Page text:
Theatre of Cruelty27 February 2013
French theatre-practitioner and opium addict Antonin Artaud’s First and Second Manifestos on the Theatre Of Cruelty did not advocate the use of abuse or sadism on its audience, as its name might suggest. Rather, it was for a brutal honesty in its representation of life’s essence. His writings were marked by visceral and dark descriptions of life’s abstractions, likely prompted by personal suffering, and for him cruelty in art was not aiming to inspire pain as an authorial choice, but rather a conscious decision to ‘avoid the avoidance of the pain’. Cruelty means exposing the harsh truth.
The aim of ‘theatre of cruelty’ is to disturb its audience, affecting them as deeply as possible so as to shatter a false reality. It advocates the use of unusual, dark lighting; harsh sounds and improvised performance to jar the audience so that the theatrical exchange between performer and viewer approaches genuine subconscious experience. While Brecht sought alienation, Artaud sought immersion, even proposing that the audience should be seated in the centre of the performance space so as to be fully engulfed and ensnared by the experience.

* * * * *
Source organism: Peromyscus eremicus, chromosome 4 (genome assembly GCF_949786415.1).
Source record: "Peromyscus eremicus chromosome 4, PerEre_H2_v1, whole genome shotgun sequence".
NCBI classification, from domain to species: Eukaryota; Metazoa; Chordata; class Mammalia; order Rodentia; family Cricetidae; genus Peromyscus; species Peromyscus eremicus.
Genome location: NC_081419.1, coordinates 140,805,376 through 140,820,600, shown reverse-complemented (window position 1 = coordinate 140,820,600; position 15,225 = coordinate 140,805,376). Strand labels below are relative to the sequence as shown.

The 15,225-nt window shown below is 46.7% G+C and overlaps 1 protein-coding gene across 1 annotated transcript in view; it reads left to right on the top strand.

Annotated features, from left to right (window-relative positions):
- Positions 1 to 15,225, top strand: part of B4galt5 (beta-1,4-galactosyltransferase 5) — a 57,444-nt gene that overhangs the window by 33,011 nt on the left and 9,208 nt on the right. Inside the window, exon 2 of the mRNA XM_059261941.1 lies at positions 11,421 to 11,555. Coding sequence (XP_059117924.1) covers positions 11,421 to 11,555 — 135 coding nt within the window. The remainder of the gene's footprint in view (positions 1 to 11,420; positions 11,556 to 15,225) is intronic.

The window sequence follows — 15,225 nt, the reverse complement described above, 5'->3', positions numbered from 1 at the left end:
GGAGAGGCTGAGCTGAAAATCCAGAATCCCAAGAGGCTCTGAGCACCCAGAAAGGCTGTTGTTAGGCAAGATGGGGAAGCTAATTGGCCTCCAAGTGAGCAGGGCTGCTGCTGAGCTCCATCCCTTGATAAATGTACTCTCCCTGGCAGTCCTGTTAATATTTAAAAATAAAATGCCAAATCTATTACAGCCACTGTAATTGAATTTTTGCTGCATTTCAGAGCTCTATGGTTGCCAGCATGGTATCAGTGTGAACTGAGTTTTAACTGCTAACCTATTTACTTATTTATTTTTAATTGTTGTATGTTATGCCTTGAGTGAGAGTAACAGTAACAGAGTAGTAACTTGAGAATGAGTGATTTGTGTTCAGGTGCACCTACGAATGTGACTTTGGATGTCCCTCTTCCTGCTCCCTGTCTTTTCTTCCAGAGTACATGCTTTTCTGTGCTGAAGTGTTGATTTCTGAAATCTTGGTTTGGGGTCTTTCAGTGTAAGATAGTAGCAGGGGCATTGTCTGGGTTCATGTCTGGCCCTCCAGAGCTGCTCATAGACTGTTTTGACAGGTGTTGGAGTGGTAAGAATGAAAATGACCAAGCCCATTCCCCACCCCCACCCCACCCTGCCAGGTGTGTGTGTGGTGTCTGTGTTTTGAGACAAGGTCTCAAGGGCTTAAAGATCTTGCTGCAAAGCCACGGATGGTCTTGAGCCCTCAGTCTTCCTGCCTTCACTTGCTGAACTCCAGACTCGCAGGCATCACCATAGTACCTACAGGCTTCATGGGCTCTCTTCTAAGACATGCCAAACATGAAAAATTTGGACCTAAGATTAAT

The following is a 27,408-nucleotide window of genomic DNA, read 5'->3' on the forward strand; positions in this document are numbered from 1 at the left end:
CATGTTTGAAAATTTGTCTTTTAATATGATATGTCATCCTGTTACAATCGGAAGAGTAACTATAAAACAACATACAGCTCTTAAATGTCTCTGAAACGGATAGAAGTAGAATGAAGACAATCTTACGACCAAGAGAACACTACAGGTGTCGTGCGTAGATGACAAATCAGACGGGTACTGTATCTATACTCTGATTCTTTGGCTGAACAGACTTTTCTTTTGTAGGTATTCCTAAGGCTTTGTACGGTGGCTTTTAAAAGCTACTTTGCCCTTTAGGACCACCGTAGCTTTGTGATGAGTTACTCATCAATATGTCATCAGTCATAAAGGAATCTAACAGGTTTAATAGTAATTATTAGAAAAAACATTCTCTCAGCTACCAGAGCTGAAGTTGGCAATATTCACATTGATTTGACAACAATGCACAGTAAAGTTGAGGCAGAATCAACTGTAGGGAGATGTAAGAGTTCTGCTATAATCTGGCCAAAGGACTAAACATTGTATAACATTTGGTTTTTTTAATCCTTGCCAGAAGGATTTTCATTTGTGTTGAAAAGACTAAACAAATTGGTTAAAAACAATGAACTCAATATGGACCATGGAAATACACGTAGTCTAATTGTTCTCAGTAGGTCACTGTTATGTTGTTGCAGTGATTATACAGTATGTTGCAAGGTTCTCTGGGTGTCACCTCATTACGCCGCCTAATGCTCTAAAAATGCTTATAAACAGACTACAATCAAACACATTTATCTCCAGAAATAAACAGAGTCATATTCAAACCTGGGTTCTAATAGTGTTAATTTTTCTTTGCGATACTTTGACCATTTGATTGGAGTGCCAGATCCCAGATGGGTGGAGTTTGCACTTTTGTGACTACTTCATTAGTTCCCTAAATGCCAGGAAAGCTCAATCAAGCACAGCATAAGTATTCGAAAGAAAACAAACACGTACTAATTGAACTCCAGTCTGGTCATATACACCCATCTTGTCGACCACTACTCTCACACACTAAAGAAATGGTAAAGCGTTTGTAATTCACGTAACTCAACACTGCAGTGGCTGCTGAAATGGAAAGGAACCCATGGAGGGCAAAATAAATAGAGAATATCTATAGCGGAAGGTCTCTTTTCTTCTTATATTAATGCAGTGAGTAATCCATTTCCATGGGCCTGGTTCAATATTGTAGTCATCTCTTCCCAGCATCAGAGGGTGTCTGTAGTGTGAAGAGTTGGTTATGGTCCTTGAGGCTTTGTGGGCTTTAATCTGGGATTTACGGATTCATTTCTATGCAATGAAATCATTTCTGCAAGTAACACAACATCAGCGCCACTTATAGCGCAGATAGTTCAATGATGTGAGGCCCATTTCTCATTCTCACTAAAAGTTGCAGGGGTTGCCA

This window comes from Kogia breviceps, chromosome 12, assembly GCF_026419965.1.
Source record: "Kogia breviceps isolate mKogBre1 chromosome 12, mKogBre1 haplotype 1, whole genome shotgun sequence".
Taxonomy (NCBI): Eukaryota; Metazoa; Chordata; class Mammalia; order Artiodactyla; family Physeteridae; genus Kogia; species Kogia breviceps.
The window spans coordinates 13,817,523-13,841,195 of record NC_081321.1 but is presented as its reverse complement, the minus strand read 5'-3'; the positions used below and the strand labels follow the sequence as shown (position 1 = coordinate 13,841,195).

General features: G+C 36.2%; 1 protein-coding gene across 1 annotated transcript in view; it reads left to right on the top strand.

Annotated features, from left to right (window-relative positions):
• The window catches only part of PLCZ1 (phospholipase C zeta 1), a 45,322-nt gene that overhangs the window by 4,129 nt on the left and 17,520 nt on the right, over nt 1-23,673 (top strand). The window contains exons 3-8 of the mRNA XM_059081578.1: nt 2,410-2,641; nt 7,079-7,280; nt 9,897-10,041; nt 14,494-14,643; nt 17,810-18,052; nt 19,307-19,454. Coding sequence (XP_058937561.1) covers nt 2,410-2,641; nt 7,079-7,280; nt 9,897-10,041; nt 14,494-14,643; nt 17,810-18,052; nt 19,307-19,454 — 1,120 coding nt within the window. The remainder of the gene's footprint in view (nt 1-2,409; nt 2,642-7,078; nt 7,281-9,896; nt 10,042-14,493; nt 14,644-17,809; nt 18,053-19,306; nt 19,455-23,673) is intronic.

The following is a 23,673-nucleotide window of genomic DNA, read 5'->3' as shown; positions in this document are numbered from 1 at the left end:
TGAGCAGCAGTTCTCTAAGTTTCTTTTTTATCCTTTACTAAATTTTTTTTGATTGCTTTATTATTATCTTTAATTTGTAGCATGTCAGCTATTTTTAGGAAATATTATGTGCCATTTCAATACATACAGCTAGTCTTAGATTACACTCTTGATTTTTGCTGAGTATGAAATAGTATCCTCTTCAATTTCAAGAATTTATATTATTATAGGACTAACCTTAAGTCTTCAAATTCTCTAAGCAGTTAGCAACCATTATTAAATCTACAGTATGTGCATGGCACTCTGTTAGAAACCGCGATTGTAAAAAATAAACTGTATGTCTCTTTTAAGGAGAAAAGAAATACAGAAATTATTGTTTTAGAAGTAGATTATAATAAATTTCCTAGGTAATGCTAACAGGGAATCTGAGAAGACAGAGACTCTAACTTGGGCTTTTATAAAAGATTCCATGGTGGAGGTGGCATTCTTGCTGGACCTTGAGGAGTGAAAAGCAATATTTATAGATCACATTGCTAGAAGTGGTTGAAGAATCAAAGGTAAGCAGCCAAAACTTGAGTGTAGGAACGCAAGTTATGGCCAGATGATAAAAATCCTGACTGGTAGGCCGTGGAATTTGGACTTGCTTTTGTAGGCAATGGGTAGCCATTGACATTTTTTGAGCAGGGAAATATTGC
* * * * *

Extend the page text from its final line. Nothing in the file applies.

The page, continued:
Artaud’s manifestos focused on conceptual implications without providing concrete examples of what the art form should be, leading it to be described as “impossible theatre”. In this way, the theatre of cruelty is more a reaction against old art forms than a new theatrical code.
Artaud’s vision of a complete synthesis of life and art seems to many unfeasible because theatre always involves audiences deciding to view a play in the first place. However, it has served to influence modern art forms, from metal music to expressionist visual art and of course modern theatre. The closest realisation of the concept is probably Peter Brook’s Marat/Sade, well worth a read or viewing if one wants to experience the theatre of cruelty, save leaving the false reality of their own homes and chattering to a beggar in the streets.